Singapore: Updates to the HSA's health supplements regulatory framework

In brief

In March 2022, the Health Sciences Authority (HSA) released its revised Health Supplements Guidelines ("HS Guidelines"). This is accompanied by sets of brand new guidelines regarding (i) claims and claims substantiation; (ii) labelling standards; and (iii) safety and quality standards, which were also released on March 2022.


Contents

Key takeaways 

  • While there are currently no registration or licensing requirements in relation to the import, manufacture or sale of health supplements, dealers must comply with the HSA's various guidelines before being able to supply them in Singapore. The introduction of these new guidelines therefore offer welcome clarification of the key obligations that must be fulfilled by dealers of health supplements.
  • The introduction of these new guidelines also signal a shift towards a more comprehensive regulatory regime. This complements the HSA's track record in surveilling, and taking enforcement action against non-compliant health supplement dealers and products. We covered instances of these efforts in our recent newsletters here and here.
  • Companies would therefore do well to conduct audits of their ingredients, efficacy, test requirements and claims to ensure that their existing products, labels and advertisements conform to these new standards, while also bearing these new guidelines in mind for future products, labels and advertisements.

In more detail 

In March 2022, the Health Sciences Authority (HSA) released its revised Health Supplements Guidelines ("HS Guidelines"). This is accompanied by sets of brand new guidelines regarding (i) claims and claims substantiation; (ii) labelling standards; and (iii) safety and quality standards, which were also released on March 2022. 

Revised HS Guidelines

The HS Guidelines provide a high-level regulatory overview of key requirements governing the import, manufacture and sale of health supplements in Singapore. In its latest set of revisions, the HSA has since offered greater clarity on the classification of health supplements containing vitamins and/or minerals. In a new flowchart annexed to the HS Guidelines, the HS Guidelines list various factors that would determine the classification of a health supplement containing vitamins and/or minerals as a Complimentary Health Product, a Quasi-Medical Product, or one which requires a further classification enquiry to be sent to the HSA. Such factors include whether the product in question:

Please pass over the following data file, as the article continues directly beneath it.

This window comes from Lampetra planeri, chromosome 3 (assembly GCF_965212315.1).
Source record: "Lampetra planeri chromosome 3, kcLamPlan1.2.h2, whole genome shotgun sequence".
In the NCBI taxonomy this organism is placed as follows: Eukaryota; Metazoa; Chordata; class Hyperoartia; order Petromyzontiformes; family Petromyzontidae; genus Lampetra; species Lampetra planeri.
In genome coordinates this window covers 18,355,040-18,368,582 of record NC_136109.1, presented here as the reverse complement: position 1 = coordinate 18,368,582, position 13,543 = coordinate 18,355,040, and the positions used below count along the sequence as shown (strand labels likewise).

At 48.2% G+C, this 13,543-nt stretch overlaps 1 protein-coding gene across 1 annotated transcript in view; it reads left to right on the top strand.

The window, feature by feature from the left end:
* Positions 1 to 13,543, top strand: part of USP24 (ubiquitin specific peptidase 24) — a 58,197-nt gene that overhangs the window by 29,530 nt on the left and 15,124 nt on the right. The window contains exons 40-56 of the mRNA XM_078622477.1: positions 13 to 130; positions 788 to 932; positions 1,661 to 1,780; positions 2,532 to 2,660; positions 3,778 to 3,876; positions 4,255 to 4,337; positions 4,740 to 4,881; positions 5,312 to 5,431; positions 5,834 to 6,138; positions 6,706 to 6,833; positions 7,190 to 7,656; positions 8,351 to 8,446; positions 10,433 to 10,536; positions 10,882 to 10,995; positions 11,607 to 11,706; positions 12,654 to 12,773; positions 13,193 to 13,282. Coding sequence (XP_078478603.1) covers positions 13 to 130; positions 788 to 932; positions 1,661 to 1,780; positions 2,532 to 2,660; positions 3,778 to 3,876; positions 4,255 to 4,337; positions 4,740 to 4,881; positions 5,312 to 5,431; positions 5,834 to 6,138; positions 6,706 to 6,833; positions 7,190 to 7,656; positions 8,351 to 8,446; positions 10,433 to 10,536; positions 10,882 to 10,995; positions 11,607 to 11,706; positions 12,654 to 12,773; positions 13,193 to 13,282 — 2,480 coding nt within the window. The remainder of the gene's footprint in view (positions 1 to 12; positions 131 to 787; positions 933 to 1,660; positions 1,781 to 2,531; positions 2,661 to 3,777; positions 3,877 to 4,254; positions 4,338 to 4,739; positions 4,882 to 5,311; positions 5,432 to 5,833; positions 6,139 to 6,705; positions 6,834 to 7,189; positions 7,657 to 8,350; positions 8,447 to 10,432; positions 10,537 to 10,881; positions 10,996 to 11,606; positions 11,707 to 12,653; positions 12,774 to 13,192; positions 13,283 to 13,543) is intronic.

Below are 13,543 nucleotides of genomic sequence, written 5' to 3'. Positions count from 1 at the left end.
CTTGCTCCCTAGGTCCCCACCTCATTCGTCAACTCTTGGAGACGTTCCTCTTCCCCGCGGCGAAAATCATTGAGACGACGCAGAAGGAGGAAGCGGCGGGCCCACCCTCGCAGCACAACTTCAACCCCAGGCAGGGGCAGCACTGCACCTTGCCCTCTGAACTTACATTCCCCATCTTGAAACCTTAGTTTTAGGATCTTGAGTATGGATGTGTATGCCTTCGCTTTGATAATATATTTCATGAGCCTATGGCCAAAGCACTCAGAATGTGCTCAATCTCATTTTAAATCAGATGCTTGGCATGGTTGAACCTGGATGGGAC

• Contains vitamins(s) and/or mineral(s) as an active ingredient
  • Contains an active ingredient intended as a source of vitamin(s) and/or mineral(s) 
  • Is labelled as a vitamin and/or mineral supplement
  • Contains health claim(s) attributable to the vitamin(s) and/or mineral(s) present in the product
  • Contains at least a 50% proportion of vitamin(s) and mineral(s), which is calculated based on the number of active ingredients against the number of total ingredients present in the product

This, in turn, will determine whether a product is required to comply with any further regulations. For example, dealers in health supplements that have been classified as Quasi-Medicinal Products will require a valid permit before publishing any medical advertisements or conducting any sales promotion activities.

New Guidelines for Claims and Claims Substantiation of Traditional Medicines and Health Supplements ("Claims Guidelines")

The Claims Guidelines are intended to provide guidance on the scope of acceptable health claims that may be used in traditional medicines and health supplements in Singapore, and the evidence required to substantiate them.